Indoor air pollution
Nathan Cabello (The Freeman) - October 17, 2016 - 12:00am

CEBU, Philippines - Is it possible that we may not really be safe inside our homes and workplaces? Yes, according to the website There is such a thing as indoor air pollution.

The website defines 'indoor air' as air within a building such as the home, classroom, office, shopping center, hospital or gym. It says that indoor air pollution happens if indoor air is contaminated by smoke, chemicals, smells or particles.

If we think about it, indoor air pollution poses a more direct risk to us. "Unlike outdoor air pollution," explains, "the effect of indoor air pollution is health related and less of an environmental issue." It cites that "in colder regions, building and heating methods make use of airtight spaces, less ventilation and energy efficient heating. Sometimes synthetic building materials, smells from household care and furnishing chemicals can all be trapped indoors."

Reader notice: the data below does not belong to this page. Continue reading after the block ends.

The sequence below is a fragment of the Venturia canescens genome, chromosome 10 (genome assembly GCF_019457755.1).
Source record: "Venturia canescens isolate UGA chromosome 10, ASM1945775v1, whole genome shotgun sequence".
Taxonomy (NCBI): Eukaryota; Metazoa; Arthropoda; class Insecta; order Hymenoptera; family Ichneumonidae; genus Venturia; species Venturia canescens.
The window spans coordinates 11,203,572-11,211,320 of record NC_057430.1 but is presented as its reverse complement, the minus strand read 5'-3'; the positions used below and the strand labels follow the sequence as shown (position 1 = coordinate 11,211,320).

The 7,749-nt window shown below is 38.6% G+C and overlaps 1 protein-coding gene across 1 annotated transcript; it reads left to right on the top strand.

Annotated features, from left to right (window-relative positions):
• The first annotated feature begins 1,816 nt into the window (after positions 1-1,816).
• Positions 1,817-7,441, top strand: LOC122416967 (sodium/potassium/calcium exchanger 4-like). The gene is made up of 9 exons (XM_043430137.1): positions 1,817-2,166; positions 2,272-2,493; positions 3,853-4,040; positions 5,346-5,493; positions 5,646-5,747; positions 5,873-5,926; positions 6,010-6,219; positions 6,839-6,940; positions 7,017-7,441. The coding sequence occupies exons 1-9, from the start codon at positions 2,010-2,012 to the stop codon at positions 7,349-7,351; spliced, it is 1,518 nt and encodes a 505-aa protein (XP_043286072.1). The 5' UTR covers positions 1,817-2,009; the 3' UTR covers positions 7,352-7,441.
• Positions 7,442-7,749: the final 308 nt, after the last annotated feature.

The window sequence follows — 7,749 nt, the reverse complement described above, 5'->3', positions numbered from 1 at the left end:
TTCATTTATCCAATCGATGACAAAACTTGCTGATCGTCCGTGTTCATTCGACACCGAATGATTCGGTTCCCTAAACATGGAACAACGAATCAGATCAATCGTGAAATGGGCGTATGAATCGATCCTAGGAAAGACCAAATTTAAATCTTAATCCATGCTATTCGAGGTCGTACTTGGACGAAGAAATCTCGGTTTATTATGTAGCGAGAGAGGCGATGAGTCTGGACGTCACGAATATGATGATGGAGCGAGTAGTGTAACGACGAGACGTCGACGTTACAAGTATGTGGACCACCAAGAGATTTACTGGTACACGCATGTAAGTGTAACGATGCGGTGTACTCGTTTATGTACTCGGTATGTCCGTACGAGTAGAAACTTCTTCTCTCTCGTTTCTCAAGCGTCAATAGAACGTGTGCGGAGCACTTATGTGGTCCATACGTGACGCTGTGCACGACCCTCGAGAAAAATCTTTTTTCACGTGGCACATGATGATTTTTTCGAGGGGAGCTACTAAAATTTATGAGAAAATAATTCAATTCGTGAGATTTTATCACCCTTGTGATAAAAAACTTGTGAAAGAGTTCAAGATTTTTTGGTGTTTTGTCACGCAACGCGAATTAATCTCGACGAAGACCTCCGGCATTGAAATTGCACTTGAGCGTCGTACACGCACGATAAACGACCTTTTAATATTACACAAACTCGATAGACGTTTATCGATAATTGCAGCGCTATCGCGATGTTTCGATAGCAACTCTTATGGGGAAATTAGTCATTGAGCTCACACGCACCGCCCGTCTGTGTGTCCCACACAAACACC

The website adds, "As less fresh air gets indoors, the concentration of pollutants such as pollen, tobacco smoke, mold, pesticides, radon, asbestos and carbon monoxide trapped inside the building increases and people breathe that in." The website also shares a few facts related with indoor air pollution:

• Around three billion people worldwide cook and heat their homes using open fires and leaky stoves, and burning biomass (wood, animal dung and crop waste) and coal.

• Nearly 2 million people die prematurely from illnesses attributable to indoor air pollution from household solid fuel use.

• Nearly 50 percent of pneumonia deaths among children under five are due to particulate matter inhaled from indoor air pollution.

• More than one million people die every year from chronic obstructive respiratory disease that develops due to exposure to indoor air pollution.

• Both women and men exposed to heavy indoor smoke are 2 to 3 times more likely to develop chronic obstructive respiratory disease. (FREEMAN)

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